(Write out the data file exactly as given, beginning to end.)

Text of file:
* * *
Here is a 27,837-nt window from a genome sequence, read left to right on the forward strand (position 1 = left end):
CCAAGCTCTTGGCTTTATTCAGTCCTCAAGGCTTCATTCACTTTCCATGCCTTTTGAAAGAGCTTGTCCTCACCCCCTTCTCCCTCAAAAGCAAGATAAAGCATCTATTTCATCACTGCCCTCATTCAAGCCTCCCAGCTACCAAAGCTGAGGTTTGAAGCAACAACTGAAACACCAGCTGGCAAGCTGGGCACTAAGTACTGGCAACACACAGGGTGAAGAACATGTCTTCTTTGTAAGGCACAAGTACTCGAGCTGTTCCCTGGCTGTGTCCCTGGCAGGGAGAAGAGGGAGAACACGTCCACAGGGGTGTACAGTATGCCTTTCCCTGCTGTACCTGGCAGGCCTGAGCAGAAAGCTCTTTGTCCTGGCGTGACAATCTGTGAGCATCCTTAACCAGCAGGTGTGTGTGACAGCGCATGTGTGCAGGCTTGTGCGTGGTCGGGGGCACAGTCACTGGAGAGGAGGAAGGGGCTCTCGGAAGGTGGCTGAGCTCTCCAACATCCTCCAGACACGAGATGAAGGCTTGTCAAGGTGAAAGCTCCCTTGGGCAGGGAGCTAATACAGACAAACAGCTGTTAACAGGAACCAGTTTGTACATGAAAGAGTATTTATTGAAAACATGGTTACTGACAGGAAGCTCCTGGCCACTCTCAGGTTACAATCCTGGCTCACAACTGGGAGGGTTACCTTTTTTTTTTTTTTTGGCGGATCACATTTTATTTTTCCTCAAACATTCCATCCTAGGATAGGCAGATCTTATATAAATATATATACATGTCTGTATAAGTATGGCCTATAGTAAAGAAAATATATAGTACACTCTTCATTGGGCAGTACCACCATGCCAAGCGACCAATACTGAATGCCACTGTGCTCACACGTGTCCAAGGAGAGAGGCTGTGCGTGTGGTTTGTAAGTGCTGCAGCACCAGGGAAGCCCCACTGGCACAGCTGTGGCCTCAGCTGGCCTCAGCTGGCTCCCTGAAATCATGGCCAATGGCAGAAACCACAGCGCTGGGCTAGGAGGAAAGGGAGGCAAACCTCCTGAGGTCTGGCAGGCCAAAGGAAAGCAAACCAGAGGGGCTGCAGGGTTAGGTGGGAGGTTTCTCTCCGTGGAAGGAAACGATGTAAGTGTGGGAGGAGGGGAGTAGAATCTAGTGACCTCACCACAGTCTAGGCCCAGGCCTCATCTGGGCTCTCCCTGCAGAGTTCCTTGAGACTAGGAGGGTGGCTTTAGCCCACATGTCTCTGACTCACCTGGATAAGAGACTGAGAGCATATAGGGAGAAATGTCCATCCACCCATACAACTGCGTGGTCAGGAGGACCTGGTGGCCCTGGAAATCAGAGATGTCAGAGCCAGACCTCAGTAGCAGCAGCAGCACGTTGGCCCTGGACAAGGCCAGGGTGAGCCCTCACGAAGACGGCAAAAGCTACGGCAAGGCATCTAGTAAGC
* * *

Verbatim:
Here is a 27,837-nt window from a genome sequence, read left to right on the forward strand (position 1 = left end):
CCAAGCTCTTGGCTTTATTCAGTCCTCAAGGCTTCATTCACTTTCCATGCCTTTTGAAAGAGCTTGTCCTCACCCCCTTCTCCCTCAAAAGCAAGATAAAGCATCTATTTCATCACTGCCCTCATTCAAGCCTCCCAGCTACCAAAGCTGAGGTTTGAAGCAACAACTGAAACACCAGCTGGCAAGCTGGGCACTAAGTACTGGCAACACACAGGGTGAAGAACATGTCTTCTTTGTAAGGCACAAGTACTCGAGCTGTTCCCTGGCTGTGTCCCTGGCAGGGAGAAGAGGGAGAACACGTCCACAGGGGTGTACAGTATGCCTTTCCCTGCTGTACCTGGCAGGCCTGAGCAGAAAGCTCTTTGTCCTGGCGTGACAATCTGTGAGCATCCTTAACCAGCAGGTGTGTGTGACAGCGCATGTGTGCAGGCTTGTGCGTGGTCGGGGGCACAGTCACTGGAGAGGAGGAAGGGGCTCTCGGAAGGTGGCTGAGCTCTCCAACATCCTCCAGACACGAGATGAAGGCTTGTCAAGGTGAAAGCTCCCTTGGGCAGGGAGCTAATACAGACAAACAGCTGTTAACAGGAACCAGTTTGTACATGAAAGAGTATTTATTGAAAACATGGTTACTGACAGGAAGCTCCTGGCCACTCTCAGGTTACAATCCTGGCTCACAACTGGGAGGGTTACCTTTTTTTTTTTTTTTGGCGGATCACATTTTATTTTTCCTCAAACATTCCATCCTAGGATAGGCAGATCTTATATAAATATATATACATGTCTGTATAAGTATGGCCTATAGTAAAGAAAATATATAGTACACTCTTCATTGGGCAGTACCACCATGCCAAGCGACCAATACTGAATGCCACTGTGCTCACACGTGTCCAAGGAGAGAGGCTGTGCGTGTGGTTTGTAAGTGCTGCAGCACCAGGGAAGCCCCACTGGCACAGCTGTGGCCTCAGCTGGCCTCAGCTGGCTCCCTGAAATCATGGCCAATGGCAGAAACCACAGCGCTGGGCTAGGAGGAAAGGGAGGCAAACCTCCTGAGGTCTGGCAGGCCAAAGGAAAGCAAACCAGAGGGGCTGCAGGGTTAGGTGGGAGGTTTCTCTCCGTGGAAGGAAACGATGTAAGTGTGGGAGGAGGGGAGTAGAATCTAGTGACCTCACCACAGTCTAGGCCCAGGCCTCATCTGGGCTCTCCCTGCAGAGTTCCTTGAGACTAGGAGGGTGGCTTTAGCCCACATGTCTCTGACTCACCTGGATAAGAGACTGAGAGCATATAGGGAGAAATGTCCATCCACCCATACAACTGCGTGGTCAGGAGGACCTGGTGGCCCTGGAAATCAGAGATGTCAGAGCCAGACCTCAGTAGCAGCAGCAGCACGTTGGCCCTGGACAAGGCCAGGGTGAGCCCTCACGAAGACGGCAAAAGCTACGGCAAGGCATCTAGTAAGC